In the mid 1990s, the movie Jerry McGuire romanticized the notion of a soul mate — that one person that exists to “complete” us. Maybe you remember these infamous words that still conjure up feelings of desire, destiny, and fulfillment:
Jerry: Hello? Hello.
I’m lookin’ for my wife.
If this is where it has to happen, then this is where it has to happen.
I’m not letting you get rid of me. How about that?
This used to be my specialty. You know, I was good in a living room. They’d send me in there, and I’d do it alone. And now I just…
But tonight, our little project, our company had a very big night — a very, very big night.
But it wasn’t complete, wasn’t nearly close to being in the same vicinity as complete, because I couldn’t share it with you. I couldn’t hear your voice or laugh about it with you. I miss my — I miss my wife.
We live in a cynical world, a cynical world, and we work in a business of tough competitors.
I love you. You — complete me.
And I just had —
Dorothy: Shut up. Just shut up.
You had me at hello.
You had me at hello.
But I wonder if you’re just as familiar with the modern day hymn, In Christ Alone, penned by composers Keith Getty and Stuart Townend? No? I think it’s one of the richest, most insightful songs of the new millennium for sure. Feel the weight and power of this first verse:
In Christ alone my hope is found, He is my light, my strength, my song;
This Cornerstone, this solid Ground, firm through the fiercest drought and storm. What heights of love, what depths of peace,
When fears are stilled, when strivings cease!
My Comforter, my All in All, here in the love of Christ I stand.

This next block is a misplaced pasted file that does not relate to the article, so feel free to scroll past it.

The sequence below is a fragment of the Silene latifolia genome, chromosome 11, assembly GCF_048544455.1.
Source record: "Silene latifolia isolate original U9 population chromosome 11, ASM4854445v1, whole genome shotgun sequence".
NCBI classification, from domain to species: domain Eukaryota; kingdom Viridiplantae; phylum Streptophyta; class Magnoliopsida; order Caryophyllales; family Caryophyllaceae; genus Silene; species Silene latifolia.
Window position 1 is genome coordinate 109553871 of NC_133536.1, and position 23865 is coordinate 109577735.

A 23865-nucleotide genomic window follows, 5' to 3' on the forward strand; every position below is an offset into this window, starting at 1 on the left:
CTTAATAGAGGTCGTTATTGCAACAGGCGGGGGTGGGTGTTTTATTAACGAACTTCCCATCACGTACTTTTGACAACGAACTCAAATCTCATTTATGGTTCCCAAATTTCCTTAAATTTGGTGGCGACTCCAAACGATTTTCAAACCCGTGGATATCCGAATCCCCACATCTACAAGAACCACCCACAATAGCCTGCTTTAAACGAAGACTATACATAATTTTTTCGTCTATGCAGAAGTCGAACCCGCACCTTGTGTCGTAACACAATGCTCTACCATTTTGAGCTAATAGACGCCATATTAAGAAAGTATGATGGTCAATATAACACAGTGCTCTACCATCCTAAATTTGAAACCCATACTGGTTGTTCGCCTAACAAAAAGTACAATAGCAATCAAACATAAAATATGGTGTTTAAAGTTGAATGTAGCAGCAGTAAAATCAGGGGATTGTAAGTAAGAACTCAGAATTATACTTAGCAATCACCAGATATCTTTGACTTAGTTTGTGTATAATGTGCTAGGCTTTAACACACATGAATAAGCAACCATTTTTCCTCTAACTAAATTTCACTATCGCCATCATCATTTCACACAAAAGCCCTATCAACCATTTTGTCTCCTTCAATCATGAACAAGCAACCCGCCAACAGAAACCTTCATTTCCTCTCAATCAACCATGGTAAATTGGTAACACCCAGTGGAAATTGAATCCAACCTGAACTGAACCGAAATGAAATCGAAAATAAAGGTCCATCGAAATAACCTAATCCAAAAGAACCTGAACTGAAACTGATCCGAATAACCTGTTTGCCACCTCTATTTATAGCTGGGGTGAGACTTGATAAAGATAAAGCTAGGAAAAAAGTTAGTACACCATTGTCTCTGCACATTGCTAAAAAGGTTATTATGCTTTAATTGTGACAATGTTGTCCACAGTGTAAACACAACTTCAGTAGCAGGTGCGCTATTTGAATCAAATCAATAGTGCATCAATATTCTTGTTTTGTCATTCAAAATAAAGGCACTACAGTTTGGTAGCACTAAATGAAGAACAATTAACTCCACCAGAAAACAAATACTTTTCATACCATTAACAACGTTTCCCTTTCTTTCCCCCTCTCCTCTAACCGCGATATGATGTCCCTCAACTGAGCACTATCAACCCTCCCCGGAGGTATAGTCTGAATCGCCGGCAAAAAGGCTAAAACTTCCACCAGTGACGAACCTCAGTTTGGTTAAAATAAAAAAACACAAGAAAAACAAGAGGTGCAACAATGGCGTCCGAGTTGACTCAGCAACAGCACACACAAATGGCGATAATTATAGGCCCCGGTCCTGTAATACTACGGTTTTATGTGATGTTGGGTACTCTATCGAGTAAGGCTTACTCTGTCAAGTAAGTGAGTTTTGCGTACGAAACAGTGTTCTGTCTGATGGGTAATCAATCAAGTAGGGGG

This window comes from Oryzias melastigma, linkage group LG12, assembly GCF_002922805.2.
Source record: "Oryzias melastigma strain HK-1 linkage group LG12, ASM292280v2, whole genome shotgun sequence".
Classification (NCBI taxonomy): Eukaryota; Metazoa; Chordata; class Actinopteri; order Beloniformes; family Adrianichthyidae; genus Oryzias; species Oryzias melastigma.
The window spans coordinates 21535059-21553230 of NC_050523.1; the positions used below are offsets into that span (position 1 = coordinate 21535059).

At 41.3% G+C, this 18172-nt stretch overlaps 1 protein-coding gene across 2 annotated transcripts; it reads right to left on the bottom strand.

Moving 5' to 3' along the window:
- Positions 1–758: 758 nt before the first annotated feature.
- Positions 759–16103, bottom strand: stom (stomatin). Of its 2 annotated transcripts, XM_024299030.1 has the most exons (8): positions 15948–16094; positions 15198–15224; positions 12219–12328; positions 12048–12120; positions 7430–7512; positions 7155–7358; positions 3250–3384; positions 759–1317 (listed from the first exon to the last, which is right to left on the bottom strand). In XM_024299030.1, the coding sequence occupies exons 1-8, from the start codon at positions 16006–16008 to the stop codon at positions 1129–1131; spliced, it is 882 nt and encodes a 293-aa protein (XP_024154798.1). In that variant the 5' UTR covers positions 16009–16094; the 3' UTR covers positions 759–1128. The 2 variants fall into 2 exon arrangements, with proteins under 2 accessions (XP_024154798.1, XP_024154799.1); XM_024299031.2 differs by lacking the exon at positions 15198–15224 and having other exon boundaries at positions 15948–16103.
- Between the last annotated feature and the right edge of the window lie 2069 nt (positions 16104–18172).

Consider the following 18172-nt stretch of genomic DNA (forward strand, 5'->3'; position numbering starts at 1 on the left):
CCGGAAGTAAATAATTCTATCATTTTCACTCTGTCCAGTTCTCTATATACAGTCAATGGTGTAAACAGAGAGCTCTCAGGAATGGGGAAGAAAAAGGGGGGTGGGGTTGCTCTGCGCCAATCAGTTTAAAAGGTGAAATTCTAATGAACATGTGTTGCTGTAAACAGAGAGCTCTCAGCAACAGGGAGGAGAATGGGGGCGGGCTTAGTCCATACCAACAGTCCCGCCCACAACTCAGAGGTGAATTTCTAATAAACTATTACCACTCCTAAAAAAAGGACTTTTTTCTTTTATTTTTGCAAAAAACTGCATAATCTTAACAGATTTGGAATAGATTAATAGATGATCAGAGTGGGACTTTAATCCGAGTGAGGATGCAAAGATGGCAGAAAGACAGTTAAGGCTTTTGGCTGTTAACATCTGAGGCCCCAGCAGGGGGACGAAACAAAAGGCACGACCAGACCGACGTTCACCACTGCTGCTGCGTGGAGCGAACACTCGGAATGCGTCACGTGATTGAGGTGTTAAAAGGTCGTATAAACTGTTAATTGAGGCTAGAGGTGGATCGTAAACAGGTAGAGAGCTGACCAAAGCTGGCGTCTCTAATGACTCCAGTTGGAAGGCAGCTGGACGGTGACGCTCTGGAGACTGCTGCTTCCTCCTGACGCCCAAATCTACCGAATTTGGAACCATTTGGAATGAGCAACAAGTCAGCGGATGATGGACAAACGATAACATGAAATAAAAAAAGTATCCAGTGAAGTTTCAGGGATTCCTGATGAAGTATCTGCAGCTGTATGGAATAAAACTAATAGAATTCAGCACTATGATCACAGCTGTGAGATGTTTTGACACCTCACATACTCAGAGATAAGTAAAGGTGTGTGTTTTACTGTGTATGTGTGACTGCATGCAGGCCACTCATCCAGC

Incredibly moving in it’s own right!
But here’s the reality — only one of these two is truth, while the other a fairy tale.
Only one of these two is available to us — without reservation or pre-qualification — ALL of us.
Only one of these is worth our mind’s constant attention, and our heart’s unending affection.
Only one of these is worth our all out obsession.
Yet sadly, for far too many of us, we pick the wrong one to put all of our hope in. And so we spend much of our single life — trying not to be single anymore.
We spend our days and night obsessing over this guy, or that gal, and wonder if it will ever happen, or what to do now that it’s happened, or what it might now take to keep it from falling a part.
Human relationships can be magical! But they’re also a lot of hard work.
Don’t get me wrong, I’m not against love — true love — pure love.
But I am against misguided love. I am against misplaced hope and unrealistic expectations.
I am against the belief that anyone — ANYONE — but Christ alone, has the ability to meet all of our needs, or love us wholly and completely, or quite literally “complete us.”
So I wonder, what might life look like if we were to redirect that misguided love back towards the the One who is Love?
How might that reshape our current outlook on life and love? How might it impact ALL of the relationships that we are a part of?
And how might the redirected love ultimately serve to shape a future marriage relationship — if that were to happen? How might it change the kind of person you would be in that kind of relationship? How might it change the kind of person you’d look for in the kind of relationship?
We are relational beings, who are wired for a wide-variety of relationships — but only ONE is guaranteed us.
So let’s stop obsessing over what may or may not ever happen. And let’s start pursuing with great intention the One who loves us for who we are — right where we are — because of how we are.
What do you say?
Guy Chmieleski is the University Minister, at Belmont University, located in Nashville, TN. He is also the founder of FaithONCampus.com, a site designed to serve as: a resource, catalyst for conversations, and encouragement for all who work with today’s college students. He has been married for twelve and a half years and has four small children.